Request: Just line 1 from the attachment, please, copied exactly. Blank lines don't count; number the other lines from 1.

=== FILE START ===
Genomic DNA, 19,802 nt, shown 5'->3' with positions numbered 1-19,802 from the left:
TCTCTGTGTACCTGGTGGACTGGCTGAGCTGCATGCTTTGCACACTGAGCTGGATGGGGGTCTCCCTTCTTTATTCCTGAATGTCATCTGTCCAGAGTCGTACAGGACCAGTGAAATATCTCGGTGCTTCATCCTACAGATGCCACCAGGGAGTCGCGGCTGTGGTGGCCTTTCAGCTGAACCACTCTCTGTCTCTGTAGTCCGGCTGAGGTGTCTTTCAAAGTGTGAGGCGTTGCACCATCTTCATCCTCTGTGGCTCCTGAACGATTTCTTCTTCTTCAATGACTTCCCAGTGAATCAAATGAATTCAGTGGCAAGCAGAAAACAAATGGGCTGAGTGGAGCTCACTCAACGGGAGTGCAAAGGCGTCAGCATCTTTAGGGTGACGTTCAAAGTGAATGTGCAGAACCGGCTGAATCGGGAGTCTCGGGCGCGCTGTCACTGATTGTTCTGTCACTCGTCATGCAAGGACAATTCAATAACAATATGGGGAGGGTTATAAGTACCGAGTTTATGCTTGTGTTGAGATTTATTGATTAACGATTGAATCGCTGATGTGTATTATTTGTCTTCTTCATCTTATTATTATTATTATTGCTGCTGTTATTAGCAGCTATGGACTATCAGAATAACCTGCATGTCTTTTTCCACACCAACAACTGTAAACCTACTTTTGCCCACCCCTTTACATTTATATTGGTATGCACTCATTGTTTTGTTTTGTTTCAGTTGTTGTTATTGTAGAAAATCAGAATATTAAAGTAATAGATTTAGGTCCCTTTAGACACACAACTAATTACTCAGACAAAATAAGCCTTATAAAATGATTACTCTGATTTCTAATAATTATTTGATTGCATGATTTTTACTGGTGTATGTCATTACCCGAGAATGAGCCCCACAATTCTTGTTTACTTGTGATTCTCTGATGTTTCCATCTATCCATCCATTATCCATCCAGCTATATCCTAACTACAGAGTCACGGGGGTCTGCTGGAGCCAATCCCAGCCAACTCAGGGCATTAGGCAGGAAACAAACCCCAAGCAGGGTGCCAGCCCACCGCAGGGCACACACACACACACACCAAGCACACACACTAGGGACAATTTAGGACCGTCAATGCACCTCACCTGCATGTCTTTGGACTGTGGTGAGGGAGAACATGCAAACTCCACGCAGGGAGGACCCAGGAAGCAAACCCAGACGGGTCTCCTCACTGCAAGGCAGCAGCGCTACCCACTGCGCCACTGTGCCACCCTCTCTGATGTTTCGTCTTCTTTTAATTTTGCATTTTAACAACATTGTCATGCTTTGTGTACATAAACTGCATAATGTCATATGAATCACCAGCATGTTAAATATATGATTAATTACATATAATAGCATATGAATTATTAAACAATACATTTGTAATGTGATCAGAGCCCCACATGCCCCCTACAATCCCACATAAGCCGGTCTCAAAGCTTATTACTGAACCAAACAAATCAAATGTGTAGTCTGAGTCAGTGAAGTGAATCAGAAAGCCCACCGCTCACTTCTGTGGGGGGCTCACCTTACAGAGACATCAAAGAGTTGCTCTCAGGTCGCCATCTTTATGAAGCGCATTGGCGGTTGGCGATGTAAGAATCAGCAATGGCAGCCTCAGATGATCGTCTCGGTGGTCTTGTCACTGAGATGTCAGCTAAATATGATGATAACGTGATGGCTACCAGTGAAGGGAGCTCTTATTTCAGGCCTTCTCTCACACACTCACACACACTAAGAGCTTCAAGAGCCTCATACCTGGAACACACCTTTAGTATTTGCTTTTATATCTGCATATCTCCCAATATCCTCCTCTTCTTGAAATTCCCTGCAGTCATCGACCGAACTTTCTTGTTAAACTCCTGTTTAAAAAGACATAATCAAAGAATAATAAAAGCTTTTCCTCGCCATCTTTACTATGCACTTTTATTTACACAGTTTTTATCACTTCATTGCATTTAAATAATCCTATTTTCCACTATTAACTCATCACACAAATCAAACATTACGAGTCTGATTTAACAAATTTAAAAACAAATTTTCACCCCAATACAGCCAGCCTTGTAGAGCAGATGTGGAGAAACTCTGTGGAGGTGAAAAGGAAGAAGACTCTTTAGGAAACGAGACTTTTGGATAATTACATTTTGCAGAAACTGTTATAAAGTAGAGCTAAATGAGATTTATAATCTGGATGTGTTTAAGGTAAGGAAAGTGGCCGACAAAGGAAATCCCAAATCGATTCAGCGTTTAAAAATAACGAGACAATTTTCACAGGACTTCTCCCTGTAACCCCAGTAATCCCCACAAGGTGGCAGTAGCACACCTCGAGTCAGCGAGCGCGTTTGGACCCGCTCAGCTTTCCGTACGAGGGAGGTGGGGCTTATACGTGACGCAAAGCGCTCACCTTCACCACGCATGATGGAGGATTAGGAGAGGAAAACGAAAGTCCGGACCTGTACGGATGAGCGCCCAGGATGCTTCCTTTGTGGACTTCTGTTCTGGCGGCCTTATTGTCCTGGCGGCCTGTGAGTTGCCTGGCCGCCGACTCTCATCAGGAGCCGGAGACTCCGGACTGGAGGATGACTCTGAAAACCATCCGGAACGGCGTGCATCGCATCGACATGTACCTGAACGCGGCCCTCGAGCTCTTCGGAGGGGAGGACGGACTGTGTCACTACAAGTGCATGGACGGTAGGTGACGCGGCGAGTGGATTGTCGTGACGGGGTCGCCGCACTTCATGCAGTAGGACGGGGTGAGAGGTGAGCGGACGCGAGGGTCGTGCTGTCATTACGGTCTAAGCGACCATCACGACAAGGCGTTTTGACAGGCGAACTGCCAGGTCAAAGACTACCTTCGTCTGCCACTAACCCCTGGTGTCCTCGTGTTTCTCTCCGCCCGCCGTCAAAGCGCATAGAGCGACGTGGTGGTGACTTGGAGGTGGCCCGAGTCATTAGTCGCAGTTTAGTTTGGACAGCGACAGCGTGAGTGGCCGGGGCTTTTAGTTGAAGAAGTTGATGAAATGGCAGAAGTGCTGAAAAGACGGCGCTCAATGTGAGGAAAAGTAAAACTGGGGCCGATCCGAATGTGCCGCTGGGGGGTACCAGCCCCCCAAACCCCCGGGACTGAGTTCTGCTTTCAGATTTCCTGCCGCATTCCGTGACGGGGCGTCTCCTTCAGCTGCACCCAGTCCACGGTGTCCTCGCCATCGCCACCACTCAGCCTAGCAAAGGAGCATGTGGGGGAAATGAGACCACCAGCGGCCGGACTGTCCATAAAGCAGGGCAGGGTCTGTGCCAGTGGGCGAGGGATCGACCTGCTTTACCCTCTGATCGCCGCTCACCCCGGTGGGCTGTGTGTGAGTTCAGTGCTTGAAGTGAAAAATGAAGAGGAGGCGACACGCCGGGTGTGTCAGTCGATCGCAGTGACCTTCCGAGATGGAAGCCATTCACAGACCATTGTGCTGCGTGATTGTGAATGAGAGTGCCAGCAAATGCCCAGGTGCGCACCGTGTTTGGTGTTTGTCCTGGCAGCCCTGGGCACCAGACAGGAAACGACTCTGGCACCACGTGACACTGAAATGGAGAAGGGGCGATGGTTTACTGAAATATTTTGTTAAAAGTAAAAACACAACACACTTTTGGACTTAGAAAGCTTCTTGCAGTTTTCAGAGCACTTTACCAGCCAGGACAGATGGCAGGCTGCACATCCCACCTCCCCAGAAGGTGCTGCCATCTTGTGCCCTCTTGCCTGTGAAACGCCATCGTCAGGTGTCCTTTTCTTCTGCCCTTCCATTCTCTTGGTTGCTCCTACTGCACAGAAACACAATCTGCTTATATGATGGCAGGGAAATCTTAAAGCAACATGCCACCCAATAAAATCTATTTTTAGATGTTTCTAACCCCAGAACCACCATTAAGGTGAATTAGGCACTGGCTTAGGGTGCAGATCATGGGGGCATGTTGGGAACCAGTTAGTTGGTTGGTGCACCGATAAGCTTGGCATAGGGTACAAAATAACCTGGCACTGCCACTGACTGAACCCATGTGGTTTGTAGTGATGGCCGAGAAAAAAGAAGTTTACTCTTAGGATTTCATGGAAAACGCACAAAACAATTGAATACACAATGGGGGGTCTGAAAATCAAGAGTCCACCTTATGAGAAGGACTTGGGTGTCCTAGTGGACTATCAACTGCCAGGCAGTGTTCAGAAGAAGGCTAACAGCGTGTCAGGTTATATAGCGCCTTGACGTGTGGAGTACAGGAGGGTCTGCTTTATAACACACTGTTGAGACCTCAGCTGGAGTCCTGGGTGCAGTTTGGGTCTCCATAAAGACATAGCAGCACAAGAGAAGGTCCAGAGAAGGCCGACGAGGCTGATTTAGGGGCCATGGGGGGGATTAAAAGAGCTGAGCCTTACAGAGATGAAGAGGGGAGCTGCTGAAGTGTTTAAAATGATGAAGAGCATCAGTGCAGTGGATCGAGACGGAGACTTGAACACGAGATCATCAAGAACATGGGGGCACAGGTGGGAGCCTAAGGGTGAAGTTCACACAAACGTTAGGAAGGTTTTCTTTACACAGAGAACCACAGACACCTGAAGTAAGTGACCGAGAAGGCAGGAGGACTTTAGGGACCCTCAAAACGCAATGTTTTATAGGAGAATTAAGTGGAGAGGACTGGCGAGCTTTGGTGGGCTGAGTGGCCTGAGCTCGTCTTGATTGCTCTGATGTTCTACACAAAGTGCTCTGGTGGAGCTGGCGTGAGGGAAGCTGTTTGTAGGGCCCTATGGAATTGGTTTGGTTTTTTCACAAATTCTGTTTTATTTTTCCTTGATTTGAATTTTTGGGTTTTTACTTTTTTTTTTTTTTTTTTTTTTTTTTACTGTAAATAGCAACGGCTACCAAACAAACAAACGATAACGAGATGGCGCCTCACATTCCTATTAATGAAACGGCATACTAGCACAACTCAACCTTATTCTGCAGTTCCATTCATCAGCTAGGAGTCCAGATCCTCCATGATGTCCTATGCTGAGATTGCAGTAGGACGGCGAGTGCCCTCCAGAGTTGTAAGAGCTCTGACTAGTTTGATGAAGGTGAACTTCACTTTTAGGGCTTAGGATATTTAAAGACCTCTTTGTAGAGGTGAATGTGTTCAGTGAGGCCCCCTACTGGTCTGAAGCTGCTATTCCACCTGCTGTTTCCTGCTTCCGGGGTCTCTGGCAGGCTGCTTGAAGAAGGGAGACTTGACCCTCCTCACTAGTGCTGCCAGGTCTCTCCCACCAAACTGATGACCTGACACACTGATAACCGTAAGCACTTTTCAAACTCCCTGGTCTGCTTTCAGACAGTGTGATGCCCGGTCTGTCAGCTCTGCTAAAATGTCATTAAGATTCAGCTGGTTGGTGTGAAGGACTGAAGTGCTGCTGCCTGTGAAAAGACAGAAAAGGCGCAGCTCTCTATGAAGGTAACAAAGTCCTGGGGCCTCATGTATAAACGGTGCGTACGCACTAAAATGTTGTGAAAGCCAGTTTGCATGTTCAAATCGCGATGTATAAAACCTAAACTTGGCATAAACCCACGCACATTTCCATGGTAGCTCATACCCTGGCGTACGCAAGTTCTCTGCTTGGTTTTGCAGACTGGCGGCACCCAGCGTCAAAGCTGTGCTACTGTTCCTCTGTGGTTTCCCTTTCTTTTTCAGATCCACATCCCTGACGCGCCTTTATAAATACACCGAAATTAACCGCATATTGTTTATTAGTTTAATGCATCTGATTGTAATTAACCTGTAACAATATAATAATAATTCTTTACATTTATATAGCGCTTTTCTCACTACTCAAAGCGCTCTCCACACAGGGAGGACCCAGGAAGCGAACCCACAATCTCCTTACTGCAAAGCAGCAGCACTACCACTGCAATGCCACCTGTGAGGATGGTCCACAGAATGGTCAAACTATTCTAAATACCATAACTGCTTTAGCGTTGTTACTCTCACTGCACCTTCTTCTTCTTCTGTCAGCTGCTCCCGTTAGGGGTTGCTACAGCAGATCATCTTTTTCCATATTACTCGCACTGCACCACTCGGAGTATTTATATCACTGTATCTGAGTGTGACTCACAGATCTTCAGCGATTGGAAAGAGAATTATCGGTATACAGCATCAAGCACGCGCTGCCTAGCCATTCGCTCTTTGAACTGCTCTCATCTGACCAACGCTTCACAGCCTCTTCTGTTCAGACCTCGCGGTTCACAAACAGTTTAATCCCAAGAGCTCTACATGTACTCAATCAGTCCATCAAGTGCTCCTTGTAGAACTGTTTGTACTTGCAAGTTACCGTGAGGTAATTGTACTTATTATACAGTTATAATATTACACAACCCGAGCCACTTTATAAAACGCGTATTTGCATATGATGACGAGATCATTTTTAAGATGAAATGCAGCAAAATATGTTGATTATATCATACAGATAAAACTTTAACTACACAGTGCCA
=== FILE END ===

Genomic DNA, 19,802 nt, shown 5'->3' with positions numbered 1-19,802 from the left: